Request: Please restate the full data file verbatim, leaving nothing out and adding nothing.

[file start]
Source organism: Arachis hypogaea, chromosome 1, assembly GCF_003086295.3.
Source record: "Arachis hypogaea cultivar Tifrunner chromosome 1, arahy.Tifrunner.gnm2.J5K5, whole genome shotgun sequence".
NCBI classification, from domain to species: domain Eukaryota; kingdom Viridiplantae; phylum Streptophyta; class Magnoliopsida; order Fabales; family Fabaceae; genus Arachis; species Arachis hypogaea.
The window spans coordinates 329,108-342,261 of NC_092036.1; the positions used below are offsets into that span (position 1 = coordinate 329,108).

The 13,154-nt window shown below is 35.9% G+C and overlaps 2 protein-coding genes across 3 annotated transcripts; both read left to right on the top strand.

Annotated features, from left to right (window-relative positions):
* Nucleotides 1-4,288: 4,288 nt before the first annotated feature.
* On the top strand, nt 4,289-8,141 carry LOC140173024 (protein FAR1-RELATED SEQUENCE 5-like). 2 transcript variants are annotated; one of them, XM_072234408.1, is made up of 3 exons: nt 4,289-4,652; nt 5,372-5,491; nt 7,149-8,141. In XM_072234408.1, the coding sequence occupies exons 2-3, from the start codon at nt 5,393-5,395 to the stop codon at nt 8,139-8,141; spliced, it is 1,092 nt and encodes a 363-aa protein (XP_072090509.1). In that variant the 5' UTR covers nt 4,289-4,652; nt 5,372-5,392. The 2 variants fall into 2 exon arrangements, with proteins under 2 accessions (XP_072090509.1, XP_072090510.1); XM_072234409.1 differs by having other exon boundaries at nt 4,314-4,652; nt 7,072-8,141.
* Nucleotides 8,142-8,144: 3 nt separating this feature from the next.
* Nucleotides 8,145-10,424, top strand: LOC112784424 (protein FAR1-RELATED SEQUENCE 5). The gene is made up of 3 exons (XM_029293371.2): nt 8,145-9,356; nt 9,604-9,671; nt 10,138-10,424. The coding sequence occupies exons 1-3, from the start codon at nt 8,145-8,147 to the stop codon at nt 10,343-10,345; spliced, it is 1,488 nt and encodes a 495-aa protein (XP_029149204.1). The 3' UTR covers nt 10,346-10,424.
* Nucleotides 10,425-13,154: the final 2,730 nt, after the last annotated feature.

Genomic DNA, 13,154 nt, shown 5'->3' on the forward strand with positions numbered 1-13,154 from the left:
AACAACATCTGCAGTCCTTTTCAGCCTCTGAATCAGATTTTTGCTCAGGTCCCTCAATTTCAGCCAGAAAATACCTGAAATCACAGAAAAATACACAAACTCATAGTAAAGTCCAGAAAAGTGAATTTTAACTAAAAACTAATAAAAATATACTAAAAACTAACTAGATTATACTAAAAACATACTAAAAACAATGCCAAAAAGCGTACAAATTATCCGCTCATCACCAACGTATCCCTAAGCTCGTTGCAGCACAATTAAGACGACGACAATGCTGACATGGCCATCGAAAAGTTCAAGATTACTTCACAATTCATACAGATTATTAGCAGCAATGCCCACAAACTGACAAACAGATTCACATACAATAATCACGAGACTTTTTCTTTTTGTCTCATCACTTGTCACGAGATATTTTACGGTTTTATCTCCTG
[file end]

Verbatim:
Source organism: Arachis hypogaea, chromosome 1, assembly GCF_003086295.3.
Source record: "Arachis hypogaea cultivar Tifrunner chromosome 1, arahy.Tifrunner.gnm2.J5K5, whole genome shotgun sequence".
NCBI classification, from domain to species: domain Eukaryota; kingdom Viridiplantae; phylum Streptophyta; class Magnoliopsida; order Fabales; family Fabaceae; genus Arachis; species Arachis hypogaea.
The window spans coordinates 329,108-342,261 of NC_092036.1; the positions used below are offsets into that span (position 1 = coordinate 329,108).

The 13,154-nt window shown below is 35.9% G+C and overlaps 2 protein-coding genes across 3 annotated transcripts; both read left to right on the top strand.

Annotated features, from left to right (window-relative positions):
* Nucleotides 1-4,288: 4,288 nt before the first annotated feature.
* On the top strand, nt 4,289-8,141 carry LOC140173024 (protein FAR1-RELATED SEQUENCE 5-like). 2 transcript variants are annotated; one of them, XM_072234408.1, is made up of 3 exons: nt 4,289-4,652; nt 5,372-5,491; nt 7,149-8,141. In XM_072234408.1, the coding sequence occupies exons 2-3, from the start codon at nt 5,393-5,395 to the stop codon at nt 8,139-8,141; spliced, it is 1,092 nt and encodes a 363-aa protein (XP_072090509.1). In that variant the 5' UTR covers nt 4,289-4,652; nt 5,372-5,392. The 2 variants fall into 2 exon arrangements, with proteins under 2 accessions (XP_072090509.1, XP_072090510.1); XM_072234409.1 differs by having other exon boundaries at nt 4,314-4,652; nt 7,072-8,141.
* Nucleotides 8,142-8,144: 3 nt separating this feature from the next.
* Nucleotides 8,145-10,424, top strand: LOC112784424 (protein FAR1-RELATED SEQUENCE 5). The gene is made up of 3 exons (XM_029293371.2): nt 8,145-9,356; nt 9,604-9,671; nt 10,138-10,424. The coding sequence occupies exons 1-3, from the start codon at nt 8,145-8,147 to the stop codon at nt 10,343-10,345; spliced, it is 1,488 nt and encodes a 495-aa protein (XP_029149204.1). The 3' UTR covers nt 10,346-10,424.
* Nucleotides 10,425-13,154: the final 2,730 nt, after the last annotated feature.

Genomic DNA, 13,154 nt, shown 5'->3' on the forward strand with positions numbered 1-13,154 from the left:
AACAACATCTGCAGTCCTTTTCAGCCTCTGAATCAGATTTTTGCTCAGGTCCCTCAATTTCAGCCAGAAAATACCTGAAATCACAGAAAAATACACAAACTCATAGTAAAGTCCAGAAAAGTGAATTTTAACTAAAAACTAATAAAAATATACTAAAAACTAACTAGATTATACTAAAAACATACTAAAAACAATGCCAAAAAGCGTACAAATTATCCGCTCATCACCAACGTATCCCTAAGCTCGTTGCAGCACAATTAAGACGACGACAATGCTGACATGGCCATCGAAAAGTTCAAGATTACTTCACAATTCATACAGATTATTAGCAGCAATGCCCACAAACTGACAAACAGATTCACATACAATAATCACGAGACTTTTTCTTTTTGTCTCATCACTTGTCACGAGATATTTTACGGTTTTATCTCCTG